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A Collection of Newfoundland Wills
(C)
William Clark

 

Will of William Clark
from Newfoundland will books volume 2 pages 435-436 probate year 1861

In re
William Clark deceased.

In the name of God Amen.     I William Clark of Fresh Water in Conception Bay and Island of Newfoundland Planter being weak in body but of perfect mind and memory and moreover being desirous that no unpleasant disputes may arise touching the personal and real estate which I may possess at the time of my death do make my last will and testament in manner and form following that is to say First and principally I give my soul into the hands of my blessed Redeemer and my body to the earth from whence it came not doubting a glorious resurrection to eternal life at the last day.    And my worldly possessions I give and bequeath as follows namely The Four hundred pounds which I now have in the Union Bank at Saint John’s it is my will should remain at interest or should that amount be altered by drafts upon the said bank or further deposits thereon and all other monies at interest now belonging to me or that may belong to me at my decease they shall remain undisturbed unless deemed for better security by my executor hereinafter named during the natural life of my beloved wife Sarah Clark And that all incomes benefits and interests thence arising shall be applied to the comfortable support of my said wife or widow so long as she lives, and further it is my will that should the said interests be insufficient to keep and maintain my said wife or widow that my said executor shall from time to time at his discretion draw so much of the principal as he may judge necessary for that purpose it being my earnest wish and desire that my dear wife shall want no means of comfort during her afflicted and infirm old age.    After the decease of my said wife Sarah Clark and all my lawful debts are paid I give and bequeath to my three brothers Moses Clark of Fresh Water and Francis Clark and Joseph Clark residing at Labrador and their heirs for ever the above named sum of four hundred pounds     one third to each to be placed to their account in the said Bank or drawn by my said executor according to the order and direction of my said brothers or their heirs or executors.    Also I give and bequeath all my other estate personal and real and wherever situated that is to say all lands buildings furniture apparel and money not above bequeathed which I may possess at the time of my death to my dear brother Moses Clark aforesaid.     And lastly I hereby constitute appoint and ordain my said trusty brother Moses Clark my sole executor to this my last will and testament    And hereby revoking canceling and utterly disallowing all former wills and bequests by me at any former time or times made and devised I hereby sign seal and pronounce this to be my last and only lawful and testament.    Signed sealed and pronounced at Fresh Water aforesaid this twentieth day of December in the year of our Lord one thousand eight hundred and sixty.    William Clark his X mark (LS)     We the undersigned Joseph Peters and Henry Harris hereby certify that we each saw the other sign our respective names and together saw the above named testator William Clark sign seal acknowledge and pronounce the foregoing as his last and only lawful will and testament the same having been first carefully read and explained, Henry Harris, Joseph Peters, Notary Public, Carbonear.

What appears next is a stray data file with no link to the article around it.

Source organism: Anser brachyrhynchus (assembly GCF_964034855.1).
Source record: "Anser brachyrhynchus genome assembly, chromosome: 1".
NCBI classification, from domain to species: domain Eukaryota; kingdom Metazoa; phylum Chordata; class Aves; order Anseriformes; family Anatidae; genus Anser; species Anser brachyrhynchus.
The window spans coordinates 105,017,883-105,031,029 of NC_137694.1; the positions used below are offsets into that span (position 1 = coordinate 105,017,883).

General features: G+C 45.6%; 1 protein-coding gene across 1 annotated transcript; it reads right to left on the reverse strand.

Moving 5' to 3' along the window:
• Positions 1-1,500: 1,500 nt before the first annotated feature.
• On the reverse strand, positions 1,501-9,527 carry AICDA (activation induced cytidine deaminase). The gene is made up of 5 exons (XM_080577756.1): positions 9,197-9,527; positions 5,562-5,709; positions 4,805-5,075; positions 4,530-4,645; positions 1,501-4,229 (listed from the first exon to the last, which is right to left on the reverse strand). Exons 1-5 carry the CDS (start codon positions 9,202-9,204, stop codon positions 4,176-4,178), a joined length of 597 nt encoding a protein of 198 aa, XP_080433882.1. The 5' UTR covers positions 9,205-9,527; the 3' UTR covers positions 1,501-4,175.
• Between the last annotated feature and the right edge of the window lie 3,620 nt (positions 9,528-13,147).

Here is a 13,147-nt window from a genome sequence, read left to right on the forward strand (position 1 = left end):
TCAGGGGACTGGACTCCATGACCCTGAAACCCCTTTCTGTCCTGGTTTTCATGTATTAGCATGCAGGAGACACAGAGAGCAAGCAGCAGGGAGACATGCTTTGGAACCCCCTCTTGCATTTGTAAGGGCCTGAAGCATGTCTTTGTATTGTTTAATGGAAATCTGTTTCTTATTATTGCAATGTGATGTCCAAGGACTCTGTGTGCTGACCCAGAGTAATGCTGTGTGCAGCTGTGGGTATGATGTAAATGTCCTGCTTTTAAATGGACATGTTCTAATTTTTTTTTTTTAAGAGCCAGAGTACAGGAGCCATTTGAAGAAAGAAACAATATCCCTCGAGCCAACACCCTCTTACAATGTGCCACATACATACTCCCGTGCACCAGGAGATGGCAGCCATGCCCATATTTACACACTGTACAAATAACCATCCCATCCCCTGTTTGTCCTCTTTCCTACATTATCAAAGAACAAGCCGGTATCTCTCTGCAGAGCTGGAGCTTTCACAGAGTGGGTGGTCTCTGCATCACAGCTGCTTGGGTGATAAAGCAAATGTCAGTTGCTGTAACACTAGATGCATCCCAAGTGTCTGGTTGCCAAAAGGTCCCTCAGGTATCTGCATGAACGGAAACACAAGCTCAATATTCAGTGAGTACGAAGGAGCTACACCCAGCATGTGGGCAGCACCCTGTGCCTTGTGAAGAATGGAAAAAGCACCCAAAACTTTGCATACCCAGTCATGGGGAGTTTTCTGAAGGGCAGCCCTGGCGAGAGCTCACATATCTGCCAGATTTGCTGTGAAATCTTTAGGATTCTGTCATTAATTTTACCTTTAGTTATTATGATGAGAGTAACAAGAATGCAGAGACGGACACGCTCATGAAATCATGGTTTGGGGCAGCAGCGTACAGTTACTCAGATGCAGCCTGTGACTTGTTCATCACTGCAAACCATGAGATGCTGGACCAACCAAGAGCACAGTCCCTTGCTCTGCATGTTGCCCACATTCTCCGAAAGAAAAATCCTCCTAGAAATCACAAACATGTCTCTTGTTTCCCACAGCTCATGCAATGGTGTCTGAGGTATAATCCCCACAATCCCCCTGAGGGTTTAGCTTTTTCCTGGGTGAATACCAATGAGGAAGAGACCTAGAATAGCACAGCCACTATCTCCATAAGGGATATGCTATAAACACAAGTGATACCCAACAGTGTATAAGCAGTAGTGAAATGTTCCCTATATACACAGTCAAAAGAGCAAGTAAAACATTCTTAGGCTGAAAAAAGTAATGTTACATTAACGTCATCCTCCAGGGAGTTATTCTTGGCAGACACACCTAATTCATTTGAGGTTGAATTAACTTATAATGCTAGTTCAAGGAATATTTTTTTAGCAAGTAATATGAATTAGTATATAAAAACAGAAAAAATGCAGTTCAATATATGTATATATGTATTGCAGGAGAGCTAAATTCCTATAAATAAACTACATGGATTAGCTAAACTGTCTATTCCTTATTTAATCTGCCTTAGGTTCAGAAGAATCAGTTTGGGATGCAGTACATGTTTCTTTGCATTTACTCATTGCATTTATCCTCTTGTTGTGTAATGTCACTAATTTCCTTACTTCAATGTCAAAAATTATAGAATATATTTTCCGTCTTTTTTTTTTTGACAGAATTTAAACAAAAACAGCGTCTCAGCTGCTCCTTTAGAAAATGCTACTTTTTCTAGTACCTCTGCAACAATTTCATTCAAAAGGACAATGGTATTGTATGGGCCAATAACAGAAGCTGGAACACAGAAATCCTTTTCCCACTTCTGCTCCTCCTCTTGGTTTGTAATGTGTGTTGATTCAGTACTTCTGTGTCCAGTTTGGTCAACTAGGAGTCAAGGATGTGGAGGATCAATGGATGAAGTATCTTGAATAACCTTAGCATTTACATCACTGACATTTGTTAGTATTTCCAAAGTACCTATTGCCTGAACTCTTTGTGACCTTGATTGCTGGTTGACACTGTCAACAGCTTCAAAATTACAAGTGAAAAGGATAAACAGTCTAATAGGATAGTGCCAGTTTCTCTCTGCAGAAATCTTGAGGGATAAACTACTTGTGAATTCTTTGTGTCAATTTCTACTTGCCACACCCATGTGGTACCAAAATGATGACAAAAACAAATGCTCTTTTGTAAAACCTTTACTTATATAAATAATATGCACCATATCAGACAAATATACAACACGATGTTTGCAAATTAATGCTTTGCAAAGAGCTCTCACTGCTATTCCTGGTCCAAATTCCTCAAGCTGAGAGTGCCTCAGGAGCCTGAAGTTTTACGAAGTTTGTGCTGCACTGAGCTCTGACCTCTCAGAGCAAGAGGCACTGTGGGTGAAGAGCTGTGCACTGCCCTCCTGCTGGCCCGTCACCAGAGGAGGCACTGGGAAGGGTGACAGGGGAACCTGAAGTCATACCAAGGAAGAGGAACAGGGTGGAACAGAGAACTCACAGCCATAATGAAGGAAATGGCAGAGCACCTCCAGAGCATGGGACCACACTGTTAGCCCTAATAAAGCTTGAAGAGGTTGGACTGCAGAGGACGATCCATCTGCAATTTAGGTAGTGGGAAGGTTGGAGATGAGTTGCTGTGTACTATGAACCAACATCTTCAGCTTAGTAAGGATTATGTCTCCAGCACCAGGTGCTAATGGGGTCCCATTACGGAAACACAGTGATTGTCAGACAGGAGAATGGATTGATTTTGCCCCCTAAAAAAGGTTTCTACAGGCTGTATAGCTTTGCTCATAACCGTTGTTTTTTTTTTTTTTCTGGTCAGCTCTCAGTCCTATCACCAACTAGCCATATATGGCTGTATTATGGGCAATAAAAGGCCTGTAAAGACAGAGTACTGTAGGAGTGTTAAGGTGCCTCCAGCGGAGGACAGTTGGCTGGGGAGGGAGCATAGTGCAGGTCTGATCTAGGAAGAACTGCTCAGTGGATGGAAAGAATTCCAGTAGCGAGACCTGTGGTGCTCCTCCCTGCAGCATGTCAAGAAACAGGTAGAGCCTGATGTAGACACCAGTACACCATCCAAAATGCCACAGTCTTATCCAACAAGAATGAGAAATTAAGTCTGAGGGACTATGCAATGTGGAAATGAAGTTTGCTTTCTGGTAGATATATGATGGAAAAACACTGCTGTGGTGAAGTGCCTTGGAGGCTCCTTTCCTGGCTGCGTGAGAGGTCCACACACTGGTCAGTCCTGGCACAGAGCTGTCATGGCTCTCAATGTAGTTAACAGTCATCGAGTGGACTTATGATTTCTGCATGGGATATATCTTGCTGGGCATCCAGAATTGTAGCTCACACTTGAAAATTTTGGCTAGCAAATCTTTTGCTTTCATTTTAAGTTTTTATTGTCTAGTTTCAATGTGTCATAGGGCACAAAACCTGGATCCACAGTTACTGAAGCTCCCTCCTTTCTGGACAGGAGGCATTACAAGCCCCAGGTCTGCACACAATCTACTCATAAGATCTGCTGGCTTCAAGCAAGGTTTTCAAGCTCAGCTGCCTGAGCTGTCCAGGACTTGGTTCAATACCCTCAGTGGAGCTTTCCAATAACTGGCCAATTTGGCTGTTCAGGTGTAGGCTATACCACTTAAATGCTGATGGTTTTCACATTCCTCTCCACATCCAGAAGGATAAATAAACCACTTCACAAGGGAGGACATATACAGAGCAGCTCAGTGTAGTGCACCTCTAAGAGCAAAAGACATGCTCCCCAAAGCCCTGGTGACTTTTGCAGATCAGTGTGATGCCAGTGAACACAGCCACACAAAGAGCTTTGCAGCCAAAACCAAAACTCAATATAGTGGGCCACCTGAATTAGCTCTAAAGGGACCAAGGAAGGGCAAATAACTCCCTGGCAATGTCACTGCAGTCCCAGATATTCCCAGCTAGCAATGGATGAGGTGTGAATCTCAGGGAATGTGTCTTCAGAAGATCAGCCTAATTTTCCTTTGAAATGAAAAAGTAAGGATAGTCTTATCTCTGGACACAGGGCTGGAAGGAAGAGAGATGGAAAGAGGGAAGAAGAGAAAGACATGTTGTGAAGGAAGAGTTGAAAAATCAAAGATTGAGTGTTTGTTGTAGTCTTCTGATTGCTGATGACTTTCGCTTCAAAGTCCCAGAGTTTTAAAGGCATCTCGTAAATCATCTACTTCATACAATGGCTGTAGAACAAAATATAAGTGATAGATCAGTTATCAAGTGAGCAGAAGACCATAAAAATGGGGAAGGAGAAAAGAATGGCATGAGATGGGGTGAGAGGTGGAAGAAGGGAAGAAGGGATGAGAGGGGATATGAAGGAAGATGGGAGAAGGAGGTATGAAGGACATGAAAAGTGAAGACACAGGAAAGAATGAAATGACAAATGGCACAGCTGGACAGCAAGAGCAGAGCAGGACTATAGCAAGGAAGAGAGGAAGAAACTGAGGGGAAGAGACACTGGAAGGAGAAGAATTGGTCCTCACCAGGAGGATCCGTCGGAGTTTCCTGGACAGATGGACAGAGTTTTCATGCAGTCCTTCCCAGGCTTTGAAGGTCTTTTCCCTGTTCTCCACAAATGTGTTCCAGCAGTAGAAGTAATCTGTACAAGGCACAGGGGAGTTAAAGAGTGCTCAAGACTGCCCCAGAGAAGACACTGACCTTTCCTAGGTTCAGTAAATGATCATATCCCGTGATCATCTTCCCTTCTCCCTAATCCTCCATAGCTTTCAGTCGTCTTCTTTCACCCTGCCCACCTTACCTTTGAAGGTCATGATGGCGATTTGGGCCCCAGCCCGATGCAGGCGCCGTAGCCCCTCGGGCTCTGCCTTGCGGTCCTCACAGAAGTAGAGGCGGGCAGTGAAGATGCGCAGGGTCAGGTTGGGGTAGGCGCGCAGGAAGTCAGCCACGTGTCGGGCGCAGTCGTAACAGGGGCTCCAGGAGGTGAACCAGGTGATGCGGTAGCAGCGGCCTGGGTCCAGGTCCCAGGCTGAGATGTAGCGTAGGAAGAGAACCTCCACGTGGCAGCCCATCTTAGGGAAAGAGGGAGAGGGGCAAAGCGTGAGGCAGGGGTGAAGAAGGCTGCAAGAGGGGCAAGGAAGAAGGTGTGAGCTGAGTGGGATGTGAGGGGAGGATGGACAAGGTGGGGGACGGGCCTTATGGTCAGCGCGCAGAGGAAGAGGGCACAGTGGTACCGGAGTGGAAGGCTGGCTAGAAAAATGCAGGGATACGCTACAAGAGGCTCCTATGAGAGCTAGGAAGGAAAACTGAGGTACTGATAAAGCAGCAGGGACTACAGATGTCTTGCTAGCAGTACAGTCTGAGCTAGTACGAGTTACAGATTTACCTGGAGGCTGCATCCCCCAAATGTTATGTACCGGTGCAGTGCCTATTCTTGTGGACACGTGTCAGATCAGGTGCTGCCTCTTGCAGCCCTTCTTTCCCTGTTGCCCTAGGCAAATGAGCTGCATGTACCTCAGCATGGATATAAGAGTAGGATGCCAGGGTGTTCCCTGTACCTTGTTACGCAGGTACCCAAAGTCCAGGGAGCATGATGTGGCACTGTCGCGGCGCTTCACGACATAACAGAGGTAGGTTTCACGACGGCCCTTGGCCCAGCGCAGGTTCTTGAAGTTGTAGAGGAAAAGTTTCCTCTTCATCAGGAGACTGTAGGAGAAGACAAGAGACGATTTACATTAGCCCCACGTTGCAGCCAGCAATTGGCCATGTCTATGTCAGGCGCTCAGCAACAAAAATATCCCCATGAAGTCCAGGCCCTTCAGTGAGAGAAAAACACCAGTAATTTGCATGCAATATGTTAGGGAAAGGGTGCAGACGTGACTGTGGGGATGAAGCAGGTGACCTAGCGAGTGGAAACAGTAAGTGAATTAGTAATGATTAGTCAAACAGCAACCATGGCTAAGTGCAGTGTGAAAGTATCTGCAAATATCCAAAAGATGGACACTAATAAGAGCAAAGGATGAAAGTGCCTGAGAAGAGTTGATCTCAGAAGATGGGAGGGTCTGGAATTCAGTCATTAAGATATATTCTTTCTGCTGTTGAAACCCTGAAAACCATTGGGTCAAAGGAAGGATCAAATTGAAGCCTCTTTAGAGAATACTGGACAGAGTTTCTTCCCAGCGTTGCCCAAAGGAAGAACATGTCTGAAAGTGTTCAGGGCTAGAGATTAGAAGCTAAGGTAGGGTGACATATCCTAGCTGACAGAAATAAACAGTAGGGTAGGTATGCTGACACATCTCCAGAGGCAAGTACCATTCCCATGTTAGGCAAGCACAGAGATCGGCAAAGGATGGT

Certified correct,
D. M. Browning
Registrar

 

 

Note: The wills in those will books are NOT actual wills. They are either hand-written copies or in later years typed copies of a, "last will and testament," written or typed by the court clerk, after the death of the testator, when the executor presented them to the court for probate. The court clerk didn't list the signatures at the bottom, he (or she) just put them in the book in whatever order they were in, on the original document, no spacing most of the time, no punctuation. The originals were kept by the executor.

We who have typed these wills, have made every effort to include all the errors that were on the microfilm, in order to avoid destroying the integrity of the originals, where ever they may be.

Page Contributed by Judy Benson & Ivy F. Benoit

Page Revised by Ivy F. Benoit (Wednesday February 20, 2013)

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